Call for Lancashire to sell its cultural story to the world

Are Lancashire's cultural attractions visible enough to potential visitors?
Are Lancashire's cultural attractions visible enough to potential visitors?

Lancashire needs to tell a better cultural story if it is to make the most of all it has to offer visitors from home and abroad.

That is the conclusion of a report commissioned by Lancashire’s Local Enterprise Partnership (LEP) exploring how the region can better use its cultural assets to boost its economy.

The document describes the county’s geographical diversity as one of its greatest cultural strengths – but also an obstacle to be overcome.

It says the potential benefits of culture to the county is “compelling”, but warns that Lancashire is in a “chicken and egg” situation when it comes to securing national funding, because of the relatively small size of its cultural institutions.

A meeting of the LEP board heard that nine Lancashire organisations are regarded as having national significance by Arts Council England – including The Harris Museum in Preston, Blackpool’s Grand Theatre and the Burnley Youth Theatre.

However, the arts body invests just £7 per head of population in Lancashire, compared to £38 in Manchester – over 80 per cent less.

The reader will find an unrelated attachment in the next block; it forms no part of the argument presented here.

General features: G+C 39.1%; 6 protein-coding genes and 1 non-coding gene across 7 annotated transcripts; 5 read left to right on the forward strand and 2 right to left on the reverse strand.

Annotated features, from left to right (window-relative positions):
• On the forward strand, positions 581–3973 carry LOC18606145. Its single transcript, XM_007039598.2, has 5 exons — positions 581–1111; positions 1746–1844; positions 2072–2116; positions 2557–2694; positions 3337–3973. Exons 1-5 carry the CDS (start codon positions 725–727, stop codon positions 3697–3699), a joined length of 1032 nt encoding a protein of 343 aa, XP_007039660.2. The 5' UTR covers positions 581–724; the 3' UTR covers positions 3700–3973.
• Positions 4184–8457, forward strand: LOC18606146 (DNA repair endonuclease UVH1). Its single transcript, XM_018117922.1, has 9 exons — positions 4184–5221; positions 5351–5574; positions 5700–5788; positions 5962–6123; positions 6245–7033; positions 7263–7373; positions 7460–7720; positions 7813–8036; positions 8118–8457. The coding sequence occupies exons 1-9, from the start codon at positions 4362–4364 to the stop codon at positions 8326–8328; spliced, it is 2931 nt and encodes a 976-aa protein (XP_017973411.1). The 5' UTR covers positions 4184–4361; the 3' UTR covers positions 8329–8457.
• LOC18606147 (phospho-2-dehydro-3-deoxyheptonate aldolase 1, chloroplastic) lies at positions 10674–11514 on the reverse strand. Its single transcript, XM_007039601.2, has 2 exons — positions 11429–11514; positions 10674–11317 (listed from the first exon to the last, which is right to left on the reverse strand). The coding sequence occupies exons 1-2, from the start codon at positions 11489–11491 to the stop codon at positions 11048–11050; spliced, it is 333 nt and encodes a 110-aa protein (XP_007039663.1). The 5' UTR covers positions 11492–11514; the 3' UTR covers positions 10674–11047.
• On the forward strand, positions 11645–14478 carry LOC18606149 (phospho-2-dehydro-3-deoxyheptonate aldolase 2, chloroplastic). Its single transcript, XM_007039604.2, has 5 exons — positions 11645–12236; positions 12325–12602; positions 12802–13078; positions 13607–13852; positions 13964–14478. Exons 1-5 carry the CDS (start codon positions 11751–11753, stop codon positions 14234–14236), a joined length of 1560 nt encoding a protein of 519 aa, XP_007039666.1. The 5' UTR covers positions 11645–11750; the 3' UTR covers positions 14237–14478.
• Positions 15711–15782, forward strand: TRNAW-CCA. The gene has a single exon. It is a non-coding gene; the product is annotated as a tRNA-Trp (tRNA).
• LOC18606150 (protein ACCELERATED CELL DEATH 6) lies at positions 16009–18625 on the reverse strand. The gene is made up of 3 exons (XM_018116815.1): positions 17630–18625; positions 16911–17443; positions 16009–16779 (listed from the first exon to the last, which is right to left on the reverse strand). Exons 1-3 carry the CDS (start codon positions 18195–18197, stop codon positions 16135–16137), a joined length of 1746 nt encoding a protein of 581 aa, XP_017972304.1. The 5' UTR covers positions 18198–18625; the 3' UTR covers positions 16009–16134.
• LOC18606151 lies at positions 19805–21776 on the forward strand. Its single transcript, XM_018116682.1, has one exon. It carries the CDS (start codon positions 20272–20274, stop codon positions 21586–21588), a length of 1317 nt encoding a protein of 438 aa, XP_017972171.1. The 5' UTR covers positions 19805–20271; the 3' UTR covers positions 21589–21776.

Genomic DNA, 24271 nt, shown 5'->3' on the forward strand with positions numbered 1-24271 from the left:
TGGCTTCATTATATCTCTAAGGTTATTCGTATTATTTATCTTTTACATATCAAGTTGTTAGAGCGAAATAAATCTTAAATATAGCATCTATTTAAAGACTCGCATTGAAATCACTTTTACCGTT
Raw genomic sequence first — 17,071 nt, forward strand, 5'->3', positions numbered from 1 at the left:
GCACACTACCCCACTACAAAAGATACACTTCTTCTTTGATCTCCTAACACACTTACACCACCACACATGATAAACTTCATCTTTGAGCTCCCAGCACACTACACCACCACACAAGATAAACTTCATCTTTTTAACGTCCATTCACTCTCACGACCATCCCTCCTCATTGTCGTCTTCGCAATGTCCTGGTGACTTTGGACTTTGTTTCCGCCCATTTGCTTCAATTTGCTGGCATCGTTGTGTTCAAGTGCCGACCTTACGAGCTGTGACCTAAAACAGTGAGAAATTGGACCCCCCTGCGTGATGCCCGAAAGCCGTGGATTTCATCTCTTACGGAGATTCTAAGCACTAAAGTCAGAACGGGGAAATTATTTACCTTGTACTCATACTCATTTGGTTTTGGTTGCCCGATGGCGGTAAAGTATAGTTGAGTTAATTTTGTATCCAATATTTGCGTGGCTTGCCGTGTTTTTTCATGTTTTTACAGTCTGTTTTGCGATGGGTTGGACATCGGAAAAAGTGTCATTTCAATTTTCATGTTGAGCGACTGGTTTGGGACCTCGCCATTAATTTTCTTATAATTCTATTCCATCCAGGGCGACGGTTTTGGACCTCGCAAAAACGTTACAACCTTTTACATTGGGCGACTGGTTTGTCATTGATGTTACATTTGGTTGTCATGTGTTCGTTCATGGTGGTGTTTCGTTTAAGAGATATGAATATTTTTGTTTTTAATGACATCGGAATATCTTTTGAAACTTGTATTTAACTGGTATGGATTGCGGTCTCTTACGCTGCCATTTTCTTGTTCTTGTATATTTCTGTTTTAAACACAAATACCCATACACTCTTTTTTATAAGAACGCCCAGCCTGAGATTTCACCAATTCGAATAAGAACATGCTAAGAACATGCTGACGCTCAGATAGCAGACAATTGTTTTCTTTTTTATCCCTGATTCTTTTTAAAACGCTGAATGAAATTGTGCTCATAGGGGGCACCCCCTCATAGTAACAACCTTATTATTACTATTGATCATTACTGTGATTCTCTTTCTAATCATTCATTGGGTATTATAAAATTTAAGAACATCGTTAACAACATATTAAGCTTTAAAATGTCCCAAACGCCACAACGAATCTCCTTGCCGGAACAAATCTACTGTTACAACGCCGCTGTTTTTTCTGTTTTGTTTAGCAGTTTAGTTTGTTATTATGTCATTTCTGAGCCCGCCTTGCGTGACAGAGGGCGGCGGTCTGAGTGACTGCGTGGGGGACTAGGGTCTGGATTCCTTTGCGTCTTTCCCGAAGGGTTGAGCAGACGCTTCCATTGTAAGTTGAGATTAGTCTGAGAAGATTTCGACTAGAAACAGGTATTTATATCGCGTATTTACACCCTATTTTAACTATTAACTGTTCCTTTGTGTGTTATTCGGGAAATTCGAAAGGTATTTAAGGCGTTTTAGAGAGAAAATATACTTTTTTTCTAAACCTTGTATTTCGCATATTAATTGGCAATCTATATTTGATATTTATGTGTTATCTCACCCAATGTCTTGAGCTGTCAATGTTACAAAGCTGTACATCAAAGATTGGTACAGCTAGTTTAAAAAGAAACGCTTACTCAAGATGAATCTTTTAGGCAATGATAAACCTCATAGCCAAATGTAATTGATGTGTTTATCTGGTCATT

Board members were told that Lancashire also needs to develop a better “overarching story” as the basis for selling its cultural identity to investors and visitors – and to improve the county’s international links.

The draft report, by the Tom Fleming Creative Consultancy, says there are “gaps and challenges” which are holding back Lancashire’s cultural economy.

“Cultural organisations in Lancashire are, broadly, relatively small and struggle to develop the capacity and strategic muscle required to give confidence to investors.

“Geographically, the unique mix of a long coast-line, large rural areas, towns and small cities, is both a challenge – [because] it lacks the catalysing power of a large city – and an opportunity to make the most of its diversity and extraordinary post-industrial heritage,” the document notes.

However, the report also describes culture in the county’s as “thriving” and stresses the potential for Lancashire’s universities to play an even bigger role in the sector that they already do. The document lays out the many cultural strengths of the county and identifies more than 100 cultural assets – from festivals and museums to theatres and football clubs.

It also repeats previous recommendations for the creation of a cultural investment board to advise local authorities and the LEP on how to harness the county’s cultural strengths. The board was identified as being the “natural overseer” of any Lancashire bid to be the UK’s City of Culture in 2025.

A separate report commissioned by the LEP recommended earlier this year that the county apply for the status, which was described as a “transformational opportunity” by Marketing Lancashire chair, Tony Attard.